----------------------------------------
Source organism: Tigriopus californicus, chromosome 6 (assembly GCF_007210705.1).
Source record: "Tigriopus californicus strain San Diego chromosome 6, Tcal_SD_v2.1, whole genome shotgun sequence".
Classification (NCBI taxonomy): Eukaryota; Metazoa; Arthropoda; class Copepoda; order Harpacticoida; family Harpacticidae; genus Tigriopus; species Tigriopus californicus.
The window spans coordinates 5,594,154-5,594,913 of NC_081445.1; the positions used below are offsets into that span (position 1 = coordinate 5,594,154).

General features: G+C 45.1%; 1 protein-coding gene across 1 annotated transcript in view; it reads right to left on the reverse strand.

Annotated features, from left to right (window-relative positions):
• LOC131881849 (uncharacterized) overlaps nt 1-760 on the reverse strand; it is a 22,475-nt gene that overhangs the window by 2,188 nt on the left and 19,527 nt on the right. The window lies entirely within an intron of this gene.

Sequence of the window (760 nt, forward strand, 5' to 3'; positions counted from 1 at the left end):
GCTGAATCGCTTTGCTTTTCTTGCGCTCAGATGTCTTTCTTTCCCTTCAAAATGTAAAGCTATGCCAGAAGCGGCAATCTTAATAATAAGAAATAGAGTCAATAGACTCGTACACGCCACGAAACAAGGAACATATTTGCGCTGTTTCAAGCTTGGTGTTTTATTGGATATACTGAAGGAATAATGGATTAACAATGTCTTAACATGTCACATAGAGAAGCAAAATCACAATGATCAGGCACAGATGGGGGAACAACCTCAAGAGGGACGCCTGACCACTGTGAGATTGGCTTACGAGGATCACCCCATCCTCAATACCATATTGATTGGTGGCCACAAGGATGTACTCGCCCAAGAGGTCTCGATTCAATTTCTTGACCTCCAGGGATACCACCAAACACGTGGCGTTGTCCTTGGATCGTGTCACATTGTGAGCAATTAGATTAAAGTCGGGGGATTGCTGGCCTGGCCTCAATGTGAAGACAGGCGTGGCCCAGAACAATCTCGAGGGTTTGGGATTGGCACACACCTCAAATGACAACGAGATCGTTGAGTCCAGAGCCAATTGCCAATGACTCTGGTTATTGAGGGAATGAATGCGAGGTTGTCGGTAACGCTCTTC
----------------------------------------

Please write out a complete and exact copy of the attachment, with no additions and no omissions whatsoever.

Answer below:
Source organism: Tigriopus californicus, chromosome 6 (assembly GCF_007210705.1).
Source record: "Tigriopus californicus strain San Diego chromosome 6, Tcal_SD_v2.1, whole genome shotgun sequence".
Classification (NCBI taxonomy): Eukaryota; Metazoa; Arthropoda; class Copepoda; order Harpacticoida; family Harpacticidae; genus Tigriopus; species Tigriopus californicus.
The window spans coordinates 5,594,154-5,594,913 of NC_081445.1; the positions used below are offsets into that span (position 1 = coordinate 5,594,154).

General features: G+C 45.1%; 1 protein-coding gene across 1 annotated transcript in view; it reads right to left on the reverse strand.

Annotated features, from left to right (window-relative positions):
• LOC131881849 (uncharacterized) overlaps nt 1-760 on the reverse strand; it is a 22,475-nt gene that overhangs the window by 2,188 nt on the left and 19,527 nt on the right. The window lies entirely within an intron of this gene.

Sequence of the window (760 nt, forward strand, 5' to 3'; positions counted from 1 at the left end):
GCTGAATCGCTTTGCTTTTCTTGCGCTCAGATGTCTTTCTTTCCCTTCAAAATGTAAAGCTATGCCAGAAGCGGCAATCTTAATAATAAGAAATAGAGTCAATAGACTCGTACACGCCACGAAACAAGGAACATATTTGCGCTGTTTCAAGCTTGGTGTTTTATTGGATATACTGAAGGAATAATGGATTAACAATGTCTTAACATGTCACATAGAGAAGCAAAATCACAATGATCAGGCACAGATGGGGGAACAACCTCAAGAGGGACGCCTGACCACTGTGAGATTGGCTTACGAGGATCACCCCATCCTCAATACCATATTGATTGGTGGCCACAAGGATGTACTCGCCCAAGAGGTCTCGATTCAATTTCTTGACCTCCAGGGATACCACCAAACACGTGGCGTTGTCCTTGGATCGTGTCACATTGTGAGCAATTAGATTAAAGTCGGGGGATTGCTGGCCTGGCCTCAATGTGAAGACAGGCGTGGCCCAGAACAATCTCGAGGGTTTGGGATTGGCACACACCTCAAATGACAACGAGATCGTTGAGTCCAGAGCCAATTGCCAATGACTCTGGTTATTGAGGGAATGAATGCGAGGTTGTCGGTAACGCTCTTC